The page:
Buying credibility: A look at the FTC's transparency-in-blogging regulations | Opensource.com

Buying credibility: A look at the FTC's transparency-in-blogging regulations

Posted 08 Sep 2010 by 

Rebecca Fernandez (Red Hat)
Rating: 
(2 votes)
Image by : 

opensource.com

submit to reddit

Recently Bob Sutton, author of Good Boss, Bad Boss, received a suspicious request via email:

My name is Samantha and I work for a management consulting firm. We are currently in the process of growing our online presence and would like to know if we would be able to sponsor your upcoming post. The sponsorship is not a product review but rather a mention within the body or the byline of the post. Do you think we would be able to work something out?

Like most of his readers I felt a bit uneasy upon reading it. As I questioned myself, I settled on two reasons for my discomfort:

1. The management consulting firm is unnamed.

No blogger worth sponsoring will want to stake his or her reputation on an unnamed company. Especially for $75. Business folks, be upfront about who you are--especially if you have nothing to hide.

2. The “sponsorship” details are vague.

Samantha is not clear in her initial email as to whether this is a transparent paid sponsorship or simply an under-the-table paid link placement scheme. The former is a reasonable proposition; the latter is not only sketchy: it's also illegal. The FTC now requires transparency in paid endorsements.

Gone are the days--and good riddance--when a company could buy significant credibility via positive attention from high profile bloggers. But that doesn't mean bloggers can't provide advertising space or even product endorsements. It just means you have to be honest about what you're doing.

So, if you're reviewing a product that a company sent you for free, tell your readers just that. A random search for FTC-compliant product reviews yielded this excellent example (with perhaps the greatest URL ever) and this one (ew), which will give you some ideas on how to be seamless and transparent.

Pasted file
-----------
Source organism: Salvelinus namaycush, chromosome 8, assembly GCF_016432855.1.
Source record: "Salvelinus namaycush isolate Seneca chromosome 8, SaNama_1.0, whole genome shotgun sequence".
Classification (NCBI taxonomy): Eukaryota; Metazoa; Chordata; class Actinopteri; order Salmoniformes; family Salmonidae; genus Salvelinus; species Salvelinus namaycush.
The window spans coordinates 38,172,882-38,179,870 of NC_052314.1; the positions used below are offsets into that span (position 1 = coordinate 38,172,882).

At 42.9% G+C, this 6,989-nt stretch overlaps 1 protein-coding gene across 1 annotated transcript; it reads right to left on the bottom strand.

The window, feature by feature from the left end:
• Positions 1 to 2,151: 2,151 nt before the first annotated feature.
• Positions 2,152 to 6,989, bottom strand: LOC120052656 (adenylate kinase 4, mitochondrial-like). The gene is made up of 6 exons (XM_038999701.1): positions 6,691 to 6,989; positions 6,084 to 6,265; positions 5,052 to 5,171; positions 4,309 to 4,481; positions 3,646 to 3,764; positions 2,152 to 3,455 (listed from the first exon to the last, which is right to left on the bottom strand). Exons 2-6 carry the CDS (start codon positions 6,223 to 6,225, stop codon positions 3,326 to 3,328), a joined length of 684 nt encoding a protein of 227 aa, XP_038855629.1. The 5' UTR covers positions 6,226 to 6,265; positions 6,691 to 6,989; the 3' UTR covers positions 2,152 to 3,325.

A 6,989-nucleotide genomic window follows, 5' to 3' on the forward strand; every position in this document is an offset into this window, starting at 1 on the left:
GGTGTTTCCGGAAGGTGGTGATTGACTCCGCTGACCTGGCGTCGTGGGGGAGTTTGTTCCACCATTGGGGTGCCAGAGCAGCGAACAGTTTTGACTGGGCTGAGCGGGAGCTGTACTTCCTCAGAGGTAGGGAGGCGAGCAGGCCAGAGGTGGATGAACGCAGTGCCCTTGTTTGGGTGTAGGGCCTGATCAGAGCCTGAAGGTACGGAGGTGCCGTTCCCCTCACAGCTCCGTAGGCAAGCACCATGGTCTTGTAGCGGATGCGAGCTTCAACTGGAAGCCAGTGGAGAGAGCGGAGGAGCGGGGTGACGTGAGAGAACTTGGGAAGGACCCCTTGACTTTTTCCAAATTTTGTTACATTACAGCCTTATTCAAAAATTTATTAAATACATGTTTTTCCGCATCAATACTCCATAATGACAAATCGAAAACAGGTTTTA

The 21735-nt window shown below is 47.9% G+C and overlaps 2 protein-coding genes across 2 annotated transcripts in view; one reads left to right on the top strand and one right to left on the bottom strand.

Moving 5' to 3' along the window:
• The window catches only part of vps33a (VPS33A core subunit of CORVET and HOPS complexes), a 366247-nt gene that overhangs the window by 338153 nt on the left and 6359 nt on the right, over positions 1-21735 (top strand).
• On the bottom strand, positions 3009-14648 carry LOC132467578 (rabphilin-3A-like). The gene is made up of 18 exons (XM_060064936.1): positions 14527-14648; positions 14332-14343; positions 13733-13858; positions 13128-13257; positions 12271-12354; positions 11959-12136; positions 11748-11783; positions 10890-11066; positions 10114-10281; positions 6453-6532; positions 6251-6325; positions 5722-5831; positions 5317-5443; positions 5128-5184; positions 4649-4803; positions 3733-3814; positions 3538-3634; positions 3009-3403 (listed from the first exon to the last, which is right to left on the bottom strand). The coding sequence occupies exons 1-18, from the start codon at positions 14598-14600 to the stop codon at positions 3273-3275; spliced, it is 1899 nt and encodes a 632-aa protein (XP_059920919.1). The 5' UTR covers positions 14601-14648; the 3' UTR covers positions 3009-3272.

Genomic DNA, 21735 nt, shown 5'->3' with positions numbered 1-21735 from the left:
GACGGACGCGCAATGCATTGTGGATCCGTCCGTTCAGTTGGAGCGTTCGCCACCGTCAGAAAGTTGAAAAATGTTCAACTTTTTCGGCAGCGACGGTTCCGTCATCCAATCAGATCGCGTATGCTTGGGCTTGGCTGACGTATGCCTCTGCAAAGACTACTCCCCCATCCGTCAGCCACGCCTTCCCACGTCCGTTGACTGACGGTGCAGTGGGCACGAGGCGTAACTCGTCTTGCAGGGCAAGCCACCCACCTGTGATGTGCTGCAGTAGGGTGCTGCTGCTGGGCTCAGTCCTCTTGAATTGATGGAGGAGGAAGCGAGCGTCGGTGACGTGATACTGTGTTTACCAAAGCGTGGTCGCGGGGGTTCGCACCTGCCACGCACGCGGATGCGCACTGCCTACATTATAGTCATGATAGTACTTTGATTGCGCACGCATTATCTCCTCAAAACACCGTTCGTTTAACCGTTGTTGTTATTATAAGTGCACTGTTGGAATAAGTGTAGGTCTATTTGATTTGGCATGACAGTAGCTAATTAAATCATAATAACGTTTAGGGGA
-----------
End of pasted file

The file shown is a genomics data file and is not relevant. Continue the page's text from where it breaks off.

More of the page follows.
If you're mentioning a business in a blog post because they've sent you money to be a sponsor, be open about it. Daring Fireball, who makes a handsome sum on his weekly site sponsorships, includes a clearly labeled ad in his RSS feed each week:

[Sponsor] RipIt
from Daring Fireball by Daring Fireball Department of Commerce
The award-winning Mac DVD ripper, RipIt, is here. Rip any DVD into your preferred format for viewing on all your favorite devices or copy directly to your iPad with the simple one-button design. We at TLAF would like to extend the opportunity to Daring Fireball readers to purchase the application for 25% off with the code [...]

There are ways to do these things that don't mislead others but still provide revenue for bloggers. I'm curious to hear from my readers:

  1. What sorts of income-generation do you like or dislike seeing on your favorite blogs?
  2. How do you regard companies that advertise this way?
  3. Do you agree or disagree with the new FTC regulations?
submit to reddit

Rebecca Fernandez works at Red Hat in employment branding. Before that, she was a freelance business writer for 5 years, and before that, a copy writer at Red Hat. (They just couldn't be rid of her.) Rebecca is interested in open source software, education, and the intersection of the open source way with business management models.

What Docker 1.0 means for OpenStack